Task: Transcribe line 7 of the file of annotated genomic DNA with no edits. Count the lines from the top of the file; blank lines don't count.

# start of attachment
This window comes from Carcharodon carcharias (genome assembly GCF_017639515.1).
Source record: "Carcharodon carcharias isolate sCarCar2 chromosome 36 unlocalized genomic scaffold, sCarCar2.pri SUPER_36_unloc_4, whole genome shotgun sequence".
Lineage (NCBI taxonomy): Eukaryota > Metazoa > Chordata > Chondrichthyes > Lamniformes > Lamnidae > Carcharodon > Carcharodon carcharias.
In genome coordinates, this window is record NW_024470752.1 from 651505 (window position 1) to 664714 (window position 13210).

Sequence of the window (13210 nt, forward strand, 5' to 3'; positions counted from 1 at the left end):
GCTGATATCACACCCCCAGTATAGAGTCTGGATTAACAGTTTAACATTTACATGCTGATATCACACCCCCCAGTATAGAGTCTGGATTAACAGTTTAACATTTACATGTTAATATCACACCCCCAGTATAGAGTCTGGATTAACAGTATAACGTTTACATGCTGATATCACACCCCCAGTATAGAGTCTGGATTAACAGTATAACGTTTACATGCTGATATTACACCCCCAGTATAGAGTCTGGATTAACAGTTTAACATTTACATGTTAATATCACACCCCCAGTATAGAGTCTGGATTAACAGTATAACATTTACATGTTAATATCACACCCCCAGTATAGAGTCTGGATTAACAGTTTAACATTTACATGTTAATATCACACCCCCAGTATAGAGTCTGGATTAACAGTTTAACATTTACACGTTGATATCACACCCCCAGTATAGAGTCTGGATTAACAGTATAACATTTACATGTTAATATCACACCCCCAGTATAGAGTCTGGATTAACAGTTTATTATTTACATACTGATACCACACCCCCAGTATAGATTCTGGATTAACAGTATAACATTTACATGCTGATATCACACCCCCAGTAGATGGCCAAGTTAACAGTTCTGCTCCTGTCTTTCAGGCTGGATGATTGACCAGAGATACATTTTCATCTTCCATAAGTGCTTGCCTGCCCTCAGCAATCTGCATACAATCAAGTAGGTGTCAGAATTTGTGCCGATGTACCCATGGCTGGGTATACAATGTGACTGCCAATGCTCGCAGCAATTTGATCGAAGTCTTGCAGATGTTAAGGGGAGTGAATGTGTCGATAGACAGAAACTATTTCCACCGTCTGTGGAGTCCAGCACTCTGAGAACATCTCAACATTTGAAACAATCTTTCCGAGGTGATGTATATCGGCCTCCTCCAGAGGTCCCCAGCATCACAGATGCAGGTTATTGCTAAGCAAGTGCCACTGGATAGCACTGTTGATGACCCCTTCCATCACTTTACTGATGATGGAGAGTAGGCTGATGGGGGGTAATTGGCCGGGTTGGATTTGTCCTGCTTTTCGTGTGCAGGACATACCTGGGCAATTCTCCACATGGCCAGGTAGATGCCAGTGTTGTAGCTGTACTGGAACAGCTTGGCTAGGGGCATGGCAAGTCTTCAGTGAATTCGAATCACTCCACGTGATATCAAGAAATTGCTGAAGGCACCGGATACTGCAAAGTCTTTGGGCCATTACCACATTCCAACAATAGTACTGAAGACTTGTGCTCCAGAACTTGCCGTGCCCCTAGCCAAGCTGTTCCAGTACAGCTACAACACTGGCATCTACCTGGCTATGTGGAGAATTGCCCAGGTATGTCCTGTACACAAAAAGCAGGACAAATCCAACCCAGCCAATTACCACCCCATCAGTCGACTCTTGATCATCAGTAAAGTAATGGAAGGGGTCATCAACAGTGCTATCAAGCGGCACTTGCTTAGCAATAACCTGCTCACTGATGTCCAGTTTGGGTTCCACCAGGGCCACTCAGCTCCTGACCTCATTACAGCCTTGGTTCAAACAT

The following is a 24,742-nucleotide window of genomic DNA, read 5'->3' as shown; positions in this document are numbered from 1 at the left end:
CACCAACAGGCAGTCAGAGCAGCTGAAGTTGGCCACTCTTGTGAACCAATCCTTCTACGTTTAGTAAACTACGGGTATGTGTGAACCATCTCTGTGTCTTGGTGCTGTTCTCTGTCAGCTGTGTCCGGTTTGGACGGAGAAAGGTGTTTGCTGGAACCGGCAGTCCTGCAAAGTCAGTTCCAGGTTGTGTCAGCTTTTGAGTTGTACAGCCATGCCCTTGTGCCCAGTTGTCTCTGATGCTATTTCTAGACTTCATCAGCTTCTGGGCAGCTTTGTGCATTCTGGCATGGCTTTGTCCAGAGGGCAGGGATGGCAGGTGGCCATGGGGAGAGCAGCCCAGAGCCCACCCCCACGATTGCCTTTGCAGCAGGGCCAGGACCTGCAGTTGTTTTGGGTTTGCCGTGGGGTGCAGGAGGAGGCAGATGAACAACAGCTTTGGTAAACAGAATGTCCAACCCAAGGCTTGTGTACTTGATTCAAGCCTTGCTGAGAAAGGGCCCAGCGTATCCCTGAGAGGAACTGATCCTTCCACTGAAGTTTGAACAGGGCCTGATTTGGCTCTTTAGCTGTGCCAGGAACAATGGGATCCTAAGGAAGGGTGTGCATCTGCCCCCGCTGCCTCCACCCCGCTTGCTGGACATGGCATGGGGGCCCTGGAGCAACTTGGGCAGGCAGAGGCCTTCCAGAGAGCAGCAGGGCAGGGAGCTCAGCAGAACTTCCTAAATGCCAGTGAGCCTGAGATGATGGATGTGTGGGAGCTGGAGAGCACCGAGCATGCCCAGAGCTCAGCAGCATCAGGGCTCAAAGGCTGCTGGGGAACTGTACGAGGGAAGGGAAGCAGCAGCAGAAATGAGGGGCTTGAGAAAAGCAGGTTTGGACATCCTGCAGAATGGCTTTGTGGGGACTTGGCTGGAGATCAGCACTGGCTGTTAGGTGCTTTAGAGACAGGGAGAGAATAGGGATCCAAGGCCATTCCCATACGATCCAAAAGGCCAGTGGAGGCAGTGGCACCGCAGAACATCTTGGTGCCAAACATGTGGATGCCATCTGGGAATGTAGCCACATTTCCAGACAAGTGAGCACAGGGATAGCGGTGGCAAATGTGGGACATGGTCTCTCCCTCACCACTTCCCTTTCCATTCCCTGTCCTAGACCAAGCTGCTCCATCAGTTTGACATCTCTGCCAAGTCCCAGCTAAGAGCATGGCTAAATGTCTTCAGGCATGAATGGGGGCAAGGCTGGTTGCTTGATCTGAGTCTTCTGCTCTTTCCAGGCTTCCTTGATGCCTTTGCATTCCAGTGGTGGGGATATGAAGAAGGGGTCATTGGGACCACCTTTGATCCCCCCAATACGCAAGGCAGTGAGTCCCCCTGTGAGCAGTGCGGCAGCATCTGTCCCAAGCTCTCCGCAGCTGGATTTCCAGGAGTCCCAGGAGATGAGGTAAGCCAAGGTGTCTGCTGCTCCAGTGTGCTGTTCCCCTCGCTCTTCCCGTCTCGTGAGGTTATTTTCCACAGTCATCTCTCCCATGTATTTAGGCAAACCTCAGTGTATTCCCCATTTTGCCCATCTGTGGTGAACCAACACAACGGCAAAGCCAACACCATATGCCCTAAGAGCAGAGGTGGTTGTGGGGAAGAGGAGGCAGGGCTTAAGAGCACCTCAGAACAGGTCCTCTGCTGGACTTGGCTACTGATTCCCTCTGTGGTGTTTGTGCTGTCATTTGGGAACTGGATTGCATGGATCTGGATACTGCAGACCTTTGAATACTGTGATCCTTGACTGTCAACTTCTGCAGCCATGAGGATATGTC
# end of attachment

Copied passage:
The following is a 24,742-nucleotide window of genomic DNA, read 5'->3' as shown; positions in this document are numbered from 1 at the left end: